Sunday, March 20, 2011
Music and book links
A strong white-out greeted me this morning – a light snow covering and thick mist. One of the nice things about a nomadic life (at the moment the less exotic sort of having one’s books and music spread over 3 Romanian properties) is (re)discovery. The Bucharest flat is tiny and needs therefore the occasional transfer of books, paintings and other artefacts to the other 2 places. This week I took some CDs and came across a CD I had forgotten about - The Finnish composer Arvo Paerto’s Fratres played by the Orchestra of Flanders. It’s a stunning bit of minimalism for strings, wind and percussion. You can hear a rather inferior version of a cello section played by Columbia University Orchestra here. With the greater space I have in the mountain house, I’m able to use speakers to link up with the incredible number of internet musical channels – listed here. But my favourite is BBC World’s “Through the Night” programme which gives 6 hours’ daily listening available for a full week – with a written programme! When you hear a beautiful piece on the radio, it is very annoying to miss the brief identification you (sometimes) get at the end (particularly if it’s in a foreign language!). So top marks to the BBC!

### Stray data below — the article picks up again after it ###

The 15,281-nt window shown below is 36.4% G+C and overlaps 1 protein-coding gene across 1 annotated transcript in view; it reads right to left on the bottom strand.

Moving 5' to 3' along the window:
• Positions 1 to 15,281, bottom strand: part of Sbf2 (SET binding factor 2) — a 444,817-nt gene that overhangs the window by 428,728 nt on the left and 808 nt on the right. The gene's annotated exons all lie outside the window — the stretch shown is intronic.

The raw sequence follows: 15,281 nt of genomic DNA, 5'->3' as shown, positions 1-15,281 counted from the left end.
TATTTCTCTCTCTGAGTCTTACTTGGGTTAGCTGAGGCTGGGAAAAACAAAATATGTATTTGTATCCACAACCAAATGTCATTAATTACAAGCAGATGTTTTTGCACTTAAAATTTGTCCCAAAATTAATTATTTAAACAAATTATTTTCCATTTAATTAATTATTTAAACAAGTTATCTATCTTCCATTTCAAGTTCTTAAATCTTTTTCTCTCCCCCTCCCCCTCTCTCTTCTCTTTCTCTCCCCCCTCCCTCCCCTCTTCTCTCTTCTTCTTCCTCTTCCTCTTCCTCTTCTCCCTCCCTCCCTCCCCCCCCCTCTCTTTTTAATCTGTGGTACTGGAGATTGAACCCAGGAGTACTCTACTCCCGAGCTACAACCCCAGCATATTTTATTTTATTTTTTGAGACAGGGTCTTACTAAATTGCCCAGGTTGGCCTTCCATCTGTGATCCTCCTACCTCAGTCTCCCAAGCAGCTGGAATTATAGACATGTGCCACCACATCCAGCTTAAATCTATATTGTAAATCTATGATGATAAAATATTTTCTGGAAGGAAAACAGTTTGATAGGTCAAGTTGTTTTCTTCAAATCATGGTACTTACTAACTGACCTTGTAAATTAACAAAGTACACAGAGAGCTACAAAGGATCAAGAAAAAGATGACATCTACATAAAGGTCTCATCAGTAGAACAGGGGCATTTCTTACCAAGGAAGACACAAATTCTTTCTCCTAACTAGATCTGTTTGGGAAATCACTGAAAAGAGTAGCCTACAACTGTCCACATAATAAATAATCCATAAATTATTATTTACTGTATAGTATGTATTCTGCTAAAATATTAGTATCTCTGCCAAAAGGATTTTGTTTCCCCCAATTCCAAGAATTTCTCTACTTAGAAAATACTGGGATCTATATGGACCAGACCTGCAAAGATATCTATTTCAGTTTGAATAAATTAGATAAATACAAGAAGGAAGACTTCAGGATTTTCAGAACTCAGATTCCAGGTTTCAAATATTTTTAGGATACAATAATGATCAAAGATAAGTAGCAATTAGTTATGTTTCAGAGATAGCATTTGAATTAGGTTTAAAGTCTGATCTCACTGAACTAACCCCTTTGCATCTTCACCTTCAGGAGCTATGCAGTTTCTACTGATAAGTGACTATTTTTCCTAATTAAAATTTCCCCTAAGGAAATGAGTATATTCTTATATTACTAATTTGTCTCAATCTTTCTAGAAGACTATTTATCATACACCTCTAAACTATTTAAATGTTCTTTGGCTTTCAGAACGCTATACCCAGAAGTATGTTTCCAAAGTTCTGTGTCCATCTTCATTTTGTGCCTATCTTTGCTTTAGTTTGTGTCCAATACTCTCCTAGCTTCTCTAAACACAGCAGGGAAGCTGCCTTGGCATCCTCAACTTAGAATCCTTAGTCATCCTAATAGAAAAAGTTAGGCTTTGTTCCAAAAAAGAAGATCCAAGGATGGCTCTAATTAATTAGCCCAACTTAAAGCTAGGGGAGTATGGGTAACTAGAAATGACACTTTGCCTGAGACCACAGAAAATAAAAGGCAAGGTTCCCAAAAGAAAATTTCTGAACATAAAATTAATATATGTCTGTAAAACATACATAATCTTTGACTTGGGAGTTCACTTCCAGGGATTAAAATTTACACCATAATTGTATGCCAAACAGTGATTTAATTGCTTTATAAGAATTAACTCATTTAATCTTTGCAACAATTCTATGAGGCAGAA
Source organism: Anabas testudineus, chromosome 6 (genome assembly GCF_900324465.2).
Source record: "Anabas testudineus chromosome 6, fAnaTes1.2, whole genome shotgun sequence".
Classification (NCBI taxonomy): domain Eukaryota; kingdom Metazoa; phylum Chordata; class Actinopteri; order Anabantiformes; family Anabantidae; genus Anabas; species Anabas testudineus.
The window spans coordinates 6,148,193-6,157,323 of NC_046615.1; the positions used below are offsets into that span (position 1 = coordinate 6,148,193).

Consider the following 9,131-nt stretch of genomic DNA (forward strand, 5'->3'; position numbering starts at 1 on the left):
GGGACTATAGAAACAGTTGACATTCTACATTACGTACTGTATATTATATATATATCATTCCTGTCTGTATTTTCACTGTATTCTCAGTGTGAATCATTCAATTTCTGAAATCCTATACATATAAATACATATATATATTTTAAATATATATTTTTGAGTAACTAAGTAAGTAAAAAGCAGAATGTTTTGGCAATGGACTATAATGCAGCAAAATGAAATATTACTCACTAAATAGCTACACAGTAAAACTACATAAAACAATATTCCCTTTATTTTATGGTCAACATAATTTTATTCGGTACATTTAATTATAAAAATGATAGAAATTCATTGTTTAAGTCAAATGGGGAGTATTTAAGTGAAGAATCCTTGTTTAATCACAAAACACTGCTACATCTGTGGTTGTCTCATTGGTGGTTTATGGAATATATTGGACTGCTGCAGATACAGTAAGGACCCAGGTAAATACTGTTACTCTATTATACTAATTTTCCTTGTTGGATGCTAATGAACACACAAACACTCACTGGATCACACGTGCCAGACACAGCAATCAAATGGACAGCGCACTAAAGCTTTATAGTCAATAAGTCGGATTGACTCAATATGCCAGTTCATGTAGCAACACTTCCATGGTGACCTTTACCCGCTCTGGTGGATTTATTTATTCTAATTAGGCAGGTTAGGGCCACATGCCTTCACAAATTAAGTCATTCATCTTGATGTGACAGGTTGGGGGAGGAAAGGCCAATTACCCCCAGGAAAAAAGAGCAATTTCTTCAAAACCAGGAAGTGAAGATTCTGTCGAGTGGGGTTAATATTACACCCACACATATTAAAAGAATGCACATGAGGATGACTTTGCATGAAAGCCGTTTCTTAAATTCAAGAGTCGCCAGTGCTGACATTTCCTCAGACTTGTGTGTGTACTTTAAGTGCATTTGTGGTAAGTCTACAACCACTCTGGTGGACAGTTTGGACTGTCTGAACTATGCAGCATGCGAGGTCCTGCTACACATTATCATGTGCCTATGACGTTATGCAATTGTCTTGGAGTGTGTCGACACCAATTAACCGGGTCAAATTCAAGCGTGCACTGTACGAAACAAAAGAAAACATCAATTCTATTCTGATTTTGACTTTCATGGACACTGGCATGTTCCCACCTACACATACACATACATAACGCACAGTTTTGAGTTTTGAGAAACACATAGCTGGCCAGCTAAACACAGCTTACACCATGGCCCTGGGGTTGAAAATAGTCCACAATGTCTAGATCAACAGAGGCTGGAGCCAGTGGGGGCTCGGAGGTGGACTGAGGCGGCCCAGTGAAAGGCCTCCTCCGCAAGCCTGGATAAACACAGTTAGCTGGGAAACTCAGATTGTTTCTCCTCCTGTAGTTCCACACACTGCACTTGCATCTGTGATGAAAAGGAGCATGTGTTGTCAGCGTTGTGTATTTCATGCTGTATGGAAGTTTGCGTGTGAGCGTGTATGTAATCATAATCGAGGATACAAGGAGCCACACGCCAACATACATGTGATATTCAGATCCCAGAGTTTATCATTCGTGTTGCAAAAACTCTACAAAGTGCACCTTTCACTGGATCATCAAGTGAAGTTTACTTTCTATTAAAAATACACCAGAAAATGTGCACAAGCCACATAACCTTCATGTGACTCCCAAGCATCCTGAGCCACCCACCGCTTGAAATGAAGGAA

I promised to mention a couple of googlebooks each entry. First David Korten’s latest book – Agenda for a new Economy - from Phantom Wealth to Real Wealthwhich continues his sterling effort in the last 2 decades to sketch out a better way. He is someone who practised mainstream economic consultancy – and then saw the error of his ways (see Prologue from page 11 of one of his first books). Such reformed gangsters make better analysts of the “mafia” system which is modern professionalism.
The second book is by the Swede, Erik Ringmar, whom I mentioned recently and is now a Professor at a Taiwan University - Surviving Capitalism; how we learned to live with the market and remained almost human. Apart from the clarity and iconoclastic tone, the book is distinctive in giving us a historical “take” on neo-liberalism.
The painting is Romanian - Theodor Pallady